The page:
planetary logos, and to supreme supermental superconscious states of
cosmic consciousness.
The central activity of these two chakras is to coordinate evolutionary
functions or processes within the celestial body (one planet) wherein they
hold their energy field. The higher celestial logoi act on every aspect and
facet of consciousness evolution through the mental spheres; this opens up
a diverse range of possibilities of consciousness, perception, sensation, etc.
This extends to the upper realms into the laws of destiny, laws of creation and the absolute. This is
the realm of cosmic design that defines the infrastructure of the universe we live in. It is the realm of
the 5-D higher self, the body of radiance of the planetary logos as the transductive accumulator of all
hierarchies, commands and ordinances. As the root of root is the reservoir of cosmic mediumship, so
the crown of crown is fulfillment and realization of all cosmic consciousness possibilities.

Chakras 8 and 9: Root of Root and Crown of Crown
Root of Root chakra extends to and encompasses the Earth’s octahedral
core; it is the matrix for grounding cosmic mediumship. The Earth core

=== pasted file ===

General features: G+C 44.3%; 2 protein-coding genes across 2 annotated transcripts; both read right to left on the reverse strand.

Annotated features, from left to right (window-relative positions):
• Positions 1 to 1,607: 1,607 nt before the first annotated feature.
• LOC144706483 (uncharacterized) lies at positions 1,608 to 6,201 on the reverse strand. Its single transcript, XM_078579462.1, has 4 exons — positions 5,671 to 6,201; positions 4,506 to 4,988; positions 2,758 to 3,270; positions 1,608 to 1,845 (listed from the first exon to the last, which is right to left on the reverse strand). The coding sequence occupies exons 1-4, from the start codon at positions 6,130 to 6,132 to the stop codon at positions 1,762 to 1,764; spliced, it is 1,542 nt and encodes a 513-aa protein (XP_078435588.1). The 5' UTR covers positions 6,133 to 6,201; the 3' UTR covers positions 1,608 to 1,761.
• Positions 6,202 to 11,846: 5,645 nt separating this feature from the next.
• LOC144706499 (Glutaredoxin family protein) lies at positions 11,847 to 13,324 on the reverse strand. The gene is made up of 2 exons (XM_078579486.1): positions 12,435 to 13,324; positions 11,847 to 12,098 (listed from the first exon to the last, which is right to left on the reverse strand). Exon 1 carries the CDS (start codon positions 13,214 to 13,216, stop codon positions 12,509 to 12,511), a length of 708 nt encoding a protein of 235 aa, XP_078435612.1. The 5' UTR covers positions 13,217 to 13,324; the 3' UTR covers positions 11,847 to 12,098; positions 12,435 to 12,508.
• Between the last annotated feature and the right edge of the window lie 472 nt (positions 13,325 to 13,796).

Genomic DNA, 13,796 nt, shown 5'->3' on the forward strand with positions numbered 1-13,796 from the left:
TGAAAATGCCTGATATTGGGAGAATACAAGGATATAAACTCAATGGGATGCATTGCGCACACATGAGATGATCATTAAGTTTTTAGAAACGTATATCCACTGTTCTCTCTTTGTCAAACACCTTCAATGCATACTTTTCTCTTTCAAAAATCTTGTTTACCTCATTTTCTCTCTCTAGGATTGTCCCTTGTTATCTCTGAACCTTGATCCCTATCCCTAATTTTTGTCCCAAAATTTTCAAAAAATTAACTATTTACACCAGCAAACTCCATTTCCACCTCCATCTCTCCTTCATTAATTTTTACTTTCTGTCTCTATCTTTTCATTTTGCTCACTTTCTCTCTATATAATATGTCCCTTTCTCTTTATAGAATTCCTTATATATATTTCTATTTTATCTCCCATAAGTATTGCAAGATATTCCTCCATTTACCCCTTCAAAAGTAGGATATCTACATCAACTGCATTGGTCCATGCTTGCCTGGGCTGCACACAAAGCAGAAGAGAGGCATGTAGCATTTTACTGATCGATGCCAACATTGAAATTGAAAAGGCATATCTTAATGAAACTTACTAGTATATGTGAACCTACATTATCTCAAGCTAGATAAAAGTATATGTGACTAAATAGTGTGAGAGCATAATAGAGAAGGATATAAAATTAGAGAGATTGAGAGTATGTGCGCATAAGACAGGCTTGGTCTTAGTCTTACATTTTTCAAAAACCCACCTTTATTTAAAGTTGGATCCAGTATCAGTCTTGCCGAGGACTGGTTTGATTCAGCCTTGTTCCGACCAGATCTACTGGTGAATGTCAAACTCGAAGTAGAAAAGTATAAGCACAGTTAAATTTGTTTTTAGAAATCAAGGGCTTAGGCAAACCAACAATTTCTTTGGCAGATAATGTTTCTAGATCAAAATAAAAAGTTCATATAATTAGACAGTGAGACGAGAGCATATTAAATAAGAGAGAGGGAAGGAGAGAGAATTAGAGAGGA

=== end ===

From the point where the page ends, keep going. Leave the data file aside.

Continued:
chakra is what gives us the ability to communicate with elemental spirits.
Crown of Crown chakra extends to and encompasses the Earth’s
noosphere. The noospheric crown is the higher mind control that tunes
us into the higher telepathic collective consciousness, the field of the
planetary logos, and to supreme supermental superconscious states of
cosmic consciousness.
The central activity of these two chakras is to coordinate evolutionary
functions or processes within the celestial body (one planet) wherein they
hold their energy field. The higher celestial logoi act on every aspect and
facet of consciousness evolution through the mental spheres; this opens up
a diverse range of possibilities of consciousness, perception, sensation, etc.
This extends to the upper realms into the laws of destiny, laws of creation and the absolute. This is
the realm of cosmic design that defines the infrastructure of the universe we live in. It is the realm of
the 5-D higher self, the body of radiance of the planetary logos as the transductive accumulator of all
hierarchies, commands and ordinances. As the root of root is the reservoir of cosmic mediumship, so
the crown of crown is fulfillment and realization of all cosmic consciousness possibilities.

I HAVE received the rice dumplings wrapped in bamboo leaves, sake, dried rice, peppers, paper, and other items from the messenger whom you took the trouble to send. He also conveyed your message that these offerings should be kept secret. I understand.